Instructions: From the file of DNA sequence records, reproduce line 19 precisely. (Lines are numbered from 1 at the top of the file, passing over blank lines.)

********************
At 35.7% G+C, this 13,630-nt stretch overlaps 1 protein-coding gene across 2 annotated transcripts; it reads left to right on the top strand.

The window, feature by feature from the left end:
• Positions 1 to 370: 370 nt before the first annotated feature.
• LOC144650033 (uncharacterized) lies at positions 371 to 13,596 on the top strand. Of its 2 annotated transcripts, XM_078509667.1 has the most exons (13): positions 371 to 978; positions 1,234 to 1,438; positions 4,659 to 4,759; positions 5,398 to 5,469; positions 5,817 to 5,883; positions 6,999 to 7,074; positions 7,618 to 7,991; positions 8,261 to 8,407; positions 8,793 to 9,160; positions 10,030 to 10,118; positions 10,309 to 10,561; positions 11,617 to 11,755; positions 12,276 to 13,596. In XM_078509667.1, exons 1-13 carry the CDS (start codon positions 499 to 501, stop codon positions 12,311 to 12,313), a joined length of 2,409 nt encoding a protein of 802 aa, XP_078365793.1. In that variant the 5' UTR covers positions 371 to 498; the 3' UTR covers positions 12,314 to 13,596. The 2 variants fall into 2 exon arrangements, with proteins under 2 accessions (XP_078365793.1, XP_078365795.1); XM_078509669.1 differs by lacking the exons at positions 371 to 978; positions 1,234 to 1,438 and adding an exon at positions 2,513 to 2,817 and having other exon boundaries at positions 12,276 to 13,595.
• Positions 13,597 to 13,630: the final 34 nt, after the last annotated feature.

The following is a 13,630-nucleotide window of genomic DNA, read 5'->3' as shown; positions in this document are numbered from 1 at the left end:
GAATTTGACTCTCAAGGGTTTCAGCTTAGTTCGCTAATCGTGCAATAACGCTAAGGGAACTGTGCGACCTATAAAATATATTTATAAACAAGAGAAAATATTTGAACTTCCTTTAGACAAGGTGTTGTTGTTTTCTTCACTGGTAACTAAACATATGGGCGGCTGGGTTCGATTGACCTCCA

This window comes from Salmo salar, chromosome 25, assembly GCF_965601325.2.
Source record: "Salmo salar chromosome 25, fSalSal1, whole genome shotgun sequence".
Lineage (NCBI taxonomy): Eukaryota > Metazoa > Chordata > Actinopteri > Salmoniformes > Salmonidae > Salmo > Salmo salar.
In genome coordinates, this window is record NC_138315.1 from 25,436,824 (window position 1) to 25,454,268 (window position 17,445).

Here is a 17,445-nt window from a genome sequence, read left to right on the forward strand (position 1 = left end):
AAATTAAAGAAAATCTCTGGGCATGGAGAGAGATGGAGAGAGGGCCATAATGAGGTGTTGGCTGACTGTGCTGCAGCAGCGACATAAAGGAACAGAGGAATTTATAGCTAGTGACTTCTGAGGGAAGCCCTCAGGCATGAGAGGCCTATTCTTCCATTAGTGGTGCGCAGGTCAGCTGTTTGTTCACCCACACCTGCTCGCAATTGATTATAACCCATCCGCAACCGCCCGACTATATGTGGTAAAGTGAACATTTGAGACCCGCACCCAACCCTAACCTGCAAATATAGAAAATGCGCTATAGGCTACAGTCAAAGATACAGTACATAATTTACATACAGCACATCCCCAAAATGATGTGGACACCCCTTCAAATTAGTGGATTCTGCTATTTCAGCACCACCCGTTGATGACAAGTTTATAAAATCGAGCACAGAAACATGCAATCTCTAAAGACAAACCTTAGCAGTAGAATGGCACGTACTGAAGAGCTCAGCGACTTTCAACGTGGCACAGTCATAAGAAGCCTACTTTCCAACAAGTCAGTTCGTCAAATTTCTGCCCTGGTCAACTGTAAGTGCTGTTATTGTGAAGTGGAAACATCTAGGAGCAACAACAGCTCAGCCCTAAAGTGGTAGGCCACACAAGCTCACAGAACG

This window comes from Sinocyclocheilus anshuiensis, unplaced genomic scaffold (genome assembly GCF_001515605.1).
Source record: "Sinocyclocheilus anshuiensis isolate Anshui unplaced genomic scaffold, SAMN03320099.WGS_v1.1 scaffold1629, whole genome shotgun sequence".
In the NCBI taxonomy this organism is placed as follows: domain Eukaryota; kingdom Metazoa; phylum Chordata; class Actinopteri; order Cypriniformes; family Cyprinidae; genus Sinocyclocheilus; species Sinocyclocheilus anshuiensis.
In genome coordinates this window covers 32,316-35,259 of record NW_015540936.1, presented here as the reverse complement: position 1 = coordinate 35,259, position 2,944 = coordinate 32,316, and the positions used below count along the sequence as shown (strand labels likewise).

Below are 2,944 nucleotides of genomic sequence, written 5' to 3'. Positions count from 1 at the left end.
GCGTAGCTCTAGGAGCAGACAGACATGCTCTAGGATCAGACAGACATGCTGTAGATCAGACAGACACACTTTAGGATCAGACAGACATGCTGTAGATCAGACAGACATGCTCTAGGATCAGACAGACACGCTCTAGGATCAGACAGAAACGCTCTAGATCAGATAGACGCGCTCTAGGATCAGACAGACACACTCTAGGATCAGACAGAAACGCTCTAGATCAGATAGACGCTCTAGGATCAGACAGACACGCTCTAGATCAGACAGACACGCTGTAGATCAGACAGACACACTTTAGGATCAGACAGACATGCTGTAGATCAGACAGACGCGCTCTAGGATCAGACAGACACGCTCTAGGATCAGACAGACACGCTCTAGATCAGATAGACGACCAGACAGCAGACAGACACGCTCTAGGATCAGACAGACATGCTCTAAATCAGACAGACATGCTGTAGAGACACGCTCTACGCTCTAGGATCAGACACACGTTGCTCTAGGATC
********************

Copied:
GCGTAGCTCTAGGAGCAGACAGACATGCTCTAGGATCAGACAGACATGCTGTAGATCAGACAGACACACTTTAGGATCAGACAGACATGCTGTAGATCAGACAGACATGCTCTAGGATCAGACAGACACGCTCTAGGATCAGACAGAAACGCTCTAGATCAGATAGACGCGCTCTAGGATCAGACAGACACACTCTAGGATCAGACAGAAACGCTCTAGATCAGATAGACGCTCTAGGATCAGACAGACACGCTCTAGATCAGACAGACACGCTGTAGATCAGACAGACACACTTTAGGATCAGACAGACATGCTGTAGATCAGACAGACGCGCTCTAGGATCAGACAGACACGCTCTAGGATCAGACAGACACGCTCTAGATCAGATAGACGACCAGACAGCAGACAGACACGCTCTAGGATCAGACAGACATGCTCTAAATCAGACAGACATGCTGTAGAGACACGCTCTACGCTCTAGGATCAGACACACGTTGCTCTAGGATC